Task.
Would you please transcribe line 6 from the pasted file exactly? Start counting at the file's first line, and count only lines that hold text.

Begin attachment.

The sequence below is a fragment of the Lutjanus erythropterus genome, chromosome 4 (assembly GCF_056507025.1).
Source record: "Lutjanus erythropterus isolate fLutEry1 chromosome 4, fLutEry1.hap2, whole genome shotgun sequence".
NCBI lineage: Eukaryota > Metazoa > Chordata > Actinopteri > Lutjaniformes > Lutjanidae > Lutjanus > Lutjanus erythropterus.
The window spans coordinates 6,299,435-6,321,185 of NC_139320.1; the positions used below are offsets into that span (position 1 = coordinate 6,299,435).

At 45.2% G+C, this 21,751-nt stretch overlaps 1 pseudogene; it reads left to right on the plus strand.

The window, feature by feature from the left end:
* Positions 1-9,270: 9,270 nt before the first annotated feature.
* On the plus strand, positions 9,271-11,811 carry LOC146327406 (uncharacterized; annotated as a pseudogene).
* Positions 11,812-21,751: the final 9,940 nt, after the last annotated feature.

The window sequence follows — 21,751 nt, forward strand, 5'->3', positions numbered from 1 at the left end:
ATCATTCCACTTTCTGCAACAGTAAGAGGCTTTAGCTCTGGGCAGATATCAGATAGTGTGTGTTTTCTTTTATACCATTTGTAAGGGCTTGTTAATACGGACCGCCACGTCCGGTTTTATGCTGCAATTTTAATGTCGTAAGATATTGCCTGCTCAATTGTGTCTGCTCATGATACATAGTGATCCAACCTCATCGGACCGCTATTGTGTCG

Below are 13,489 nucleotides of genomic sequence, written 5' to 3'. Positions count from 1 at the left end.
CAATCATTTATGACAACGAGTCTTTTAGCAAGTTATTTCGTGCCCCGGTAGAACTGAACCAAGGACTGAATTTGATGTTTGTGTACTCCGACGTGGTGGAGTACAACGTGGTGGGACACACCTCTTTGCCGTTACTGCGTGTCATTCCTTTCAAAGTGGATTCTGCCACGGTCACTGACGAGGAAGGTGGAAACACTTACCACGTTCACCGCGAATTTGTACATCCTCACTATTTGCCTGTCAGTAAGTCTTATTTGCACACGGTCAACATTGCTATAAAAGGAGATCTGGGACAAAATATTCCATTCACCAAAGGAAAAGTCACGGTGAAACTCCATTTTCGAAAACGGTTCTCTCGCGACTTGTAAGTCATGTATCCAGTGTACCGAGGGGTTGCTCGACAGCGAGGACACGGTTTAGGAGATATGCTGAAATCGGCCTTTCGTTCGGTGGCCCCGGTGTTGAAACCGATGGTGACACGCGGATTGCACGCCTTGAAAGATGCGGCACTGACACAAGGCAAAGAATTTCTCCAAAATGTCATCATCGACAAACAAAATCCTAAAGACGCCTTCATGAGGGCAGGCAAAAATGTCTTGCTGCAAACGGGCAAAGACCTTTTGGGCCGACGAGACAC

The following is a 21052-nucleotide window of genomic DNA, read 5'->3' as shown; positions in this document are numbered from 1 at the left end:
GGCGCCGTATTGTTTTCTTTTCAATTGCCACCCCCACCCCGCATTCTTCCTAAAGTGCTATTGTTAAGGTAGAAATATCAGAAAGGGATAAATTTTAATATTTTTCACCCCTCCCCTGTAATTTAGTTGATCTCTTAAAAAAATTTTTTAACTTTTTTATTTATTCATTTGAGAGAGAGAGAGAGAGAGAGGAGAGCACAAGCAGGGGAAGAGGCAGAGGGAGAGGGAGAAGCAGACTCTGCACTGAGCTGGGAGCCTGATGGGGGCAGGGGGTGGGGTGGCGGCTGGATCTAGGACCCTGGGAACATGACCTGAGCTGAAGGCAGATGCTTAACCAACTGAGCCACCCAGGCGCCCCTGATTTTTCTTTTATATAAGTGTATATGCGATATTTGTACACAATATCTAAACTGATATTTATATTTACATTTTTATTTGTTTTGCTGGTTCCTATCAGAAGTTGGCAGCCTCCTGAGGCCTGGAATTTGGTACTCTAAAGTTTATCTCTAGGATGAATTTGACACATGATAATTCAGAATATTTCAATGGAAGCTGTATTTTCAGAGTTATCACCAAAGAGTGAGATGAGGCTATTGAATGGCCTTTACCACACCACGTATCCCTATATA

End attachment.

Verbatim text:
The window, feature by feature from the left end: